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Alright now bear with me guys, it accured to me that since I'm utilizing the 9" ADC double shaft motor,and I'm not using the double shaft end for any purpose, why not use pullys and belts to drive an altenator ( free wheeling most of the time), coupled with switches so that when I hit the brakes it turns on the altenator, slows down the vehicle and acts as a form of regeneration. I've already been told that my series DC motor isn't suitable or designed for regen and I'm mostly interested in the range of my vehicle. I can imagine that even in the freewheeling state said altenator would decrease my range just by turning the shaft, but what of the regen. possibilities could they significantly increase my range? I do live in a little bit of a hilly regon as a matter of fact if i go one way from my house I immeadiatly asscend a 300-400ft hill, I would love to be able to recapture some of that expended energy on the other side of the hill with regen......... comments?
 

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Note that I know what I'm talking about, but an alternator would only be making 12V, wouldn't it? Implying you might be able to recharge your accessory battery, but probably not your traction pack?
 

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most factory alts are 55-80amp 13.8V output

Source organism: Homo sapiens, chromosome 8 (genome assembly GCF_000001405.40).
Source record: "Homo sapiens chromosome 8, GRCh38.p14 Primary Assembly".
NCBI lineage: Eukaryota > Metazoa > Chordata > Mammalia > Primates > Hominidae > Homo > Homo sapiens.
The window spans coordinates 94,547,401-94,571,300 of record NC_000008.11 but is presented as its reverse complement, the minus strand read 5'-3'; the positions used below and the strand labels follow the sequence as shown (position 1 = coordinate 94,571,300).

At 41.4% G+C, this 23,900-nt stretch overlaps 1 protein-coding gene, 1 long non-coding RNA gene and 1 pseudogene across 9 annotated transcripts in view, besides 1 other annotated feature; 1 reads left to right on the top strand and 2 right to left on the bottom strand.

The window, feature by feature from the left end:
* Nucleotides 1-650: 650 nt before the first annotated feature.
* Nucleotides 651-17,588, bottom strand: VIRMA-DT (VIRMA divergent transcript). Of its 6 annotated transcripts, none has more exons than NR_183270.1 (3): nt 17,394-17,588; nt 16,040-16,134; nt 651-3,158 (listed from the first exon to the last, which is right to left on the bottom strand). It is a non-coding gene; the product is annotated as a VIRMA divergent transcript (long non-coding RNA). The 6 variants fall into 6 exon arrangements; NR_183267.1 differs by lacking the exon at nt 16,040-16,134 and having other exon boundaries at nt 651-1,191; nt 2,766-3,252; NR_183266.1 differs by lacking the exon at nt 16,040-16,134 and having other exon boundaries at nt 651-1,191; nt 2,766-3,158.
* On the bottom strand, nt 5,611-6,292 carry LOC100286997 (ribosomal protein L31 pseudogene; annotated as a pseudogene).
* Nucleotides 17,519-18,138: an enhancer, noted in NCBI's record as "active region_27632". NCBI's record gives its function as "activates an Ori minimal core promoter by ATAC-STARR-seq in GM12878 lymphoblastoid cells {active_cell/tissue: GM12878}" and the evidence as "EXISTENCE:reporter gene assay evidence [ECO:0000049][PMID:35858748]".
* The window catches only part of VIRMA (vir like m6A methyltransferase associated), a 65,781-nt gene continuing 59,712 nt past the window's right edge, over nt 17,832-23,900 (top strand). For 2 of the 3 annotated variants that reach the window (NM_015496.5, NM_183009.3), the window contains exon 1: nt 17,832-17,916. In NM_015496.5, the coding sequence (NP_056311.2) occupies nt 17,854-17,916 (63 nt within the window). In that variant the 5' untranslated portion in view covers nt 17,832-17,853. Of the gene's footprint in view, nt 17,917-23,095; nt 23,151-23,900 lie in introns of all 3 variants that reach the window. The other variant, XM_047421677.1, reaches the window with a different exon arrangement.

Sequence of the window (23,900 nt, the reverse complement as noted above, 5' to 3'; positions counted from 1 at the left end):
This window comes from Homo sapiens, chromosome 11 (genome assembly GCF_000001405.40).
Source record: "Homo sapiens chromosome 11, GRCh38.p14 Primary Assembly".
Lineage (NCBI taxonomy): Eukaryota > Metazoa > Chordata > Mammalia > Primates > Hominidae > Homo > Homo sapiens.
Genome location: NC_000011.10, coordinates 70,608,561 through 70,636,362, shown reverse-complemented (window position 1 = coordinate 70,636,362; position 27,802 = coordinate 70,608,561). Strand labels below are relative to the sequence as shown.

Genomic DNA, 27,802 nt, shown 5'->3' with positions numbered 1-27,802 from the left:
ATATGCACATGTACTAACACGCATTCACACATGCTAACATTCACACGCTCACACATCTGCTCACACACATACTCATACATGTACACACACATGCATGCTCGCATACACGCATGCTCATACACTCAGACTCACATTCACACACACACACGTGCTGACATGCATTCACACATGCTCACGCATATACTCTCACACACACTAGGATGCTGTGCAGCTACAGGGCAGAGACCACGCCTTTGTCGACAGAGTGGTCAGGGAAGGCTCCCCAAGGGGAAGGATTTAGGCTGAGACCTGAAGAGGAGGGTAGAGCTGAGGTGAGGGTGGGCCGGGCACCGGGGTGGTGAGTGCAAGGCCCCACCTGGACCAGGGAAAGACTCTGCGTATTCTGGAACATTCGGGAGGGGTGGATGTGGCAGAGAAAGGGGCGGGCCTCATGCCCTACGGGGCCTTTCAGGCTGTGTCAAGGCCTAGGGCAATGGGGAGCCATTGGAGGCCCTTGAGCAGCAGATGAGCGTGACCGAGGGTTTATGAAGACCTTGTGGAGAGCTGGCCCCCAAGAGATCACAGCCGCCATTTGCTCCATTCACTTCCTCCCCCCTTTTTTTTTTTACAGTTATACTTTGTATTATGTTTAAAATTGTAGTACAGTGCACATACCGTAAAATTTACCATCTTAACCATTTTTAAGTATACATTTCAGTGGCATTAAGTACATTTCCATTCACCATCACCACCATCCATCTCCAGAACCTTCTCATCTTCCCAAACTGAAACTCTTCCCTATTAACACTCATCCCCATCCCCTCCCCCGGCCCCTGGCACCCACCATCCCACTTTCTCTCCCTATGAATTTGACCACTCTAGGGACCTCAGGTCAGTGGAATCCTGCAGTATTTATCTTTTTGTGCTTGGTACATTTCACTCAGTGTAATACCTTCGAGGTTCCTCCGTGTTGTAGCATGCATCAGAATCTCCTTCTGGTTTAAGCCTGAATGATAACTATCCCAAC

not much regen there.

you CAN get larger alts, ex. 100amp, 250amp, but not sure its worth the cost.
 

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Hopefully this didn't post twice.
It is possible to obtain higher voltages from an automotive alternator. Try to find one that uses an external regulator. I got 80 volts from a late 80's- early 90's unregulated Chrysler alternator coupled to a 3000 rpm ac motor with 12 volts applied to the field coil of the alternator. I set this up on my workbench and connected the alternator's output to 5 discharged 12 volt batteries. This caused considerable drag on the alternator and ac motor. So some braking should occur. Don't yet know what running this for an extended period of time would do to the rectifying diodes.
 

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If you look at ebay for a PMA (permanent magnet alternator) coil you will see several stator coils listed and they are not too expensive. Of course for this application you would not use a permanent magnet rotor as you want to be able to turn it off. The point is that some of these coils can put out well over 300 volts and a stock rotor can handle well over 12 v for short periods of time. The one thing to watch is the diodes, use the style alternator that uses the press fit ones on the plate inside the back as these can be easily replaced with 600 volt ones. I think that would be a 10si or 12si early model GM alternator.
 

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You don't want to use permanent magnet field as you could vary the regen by adjusting the field. You want to get a large truck alternator and rewind it for your pack voltage (bit higher). You want to mount an electric clutch on the front of the motor, you could use an AC clutch. Press a button, engages the clutch, drives the alternator. The braking from this set up can be quite strong. I will look up a link for you. This fellow did exactly what you want. I kept it as I was going to do this. I did mount the clutch...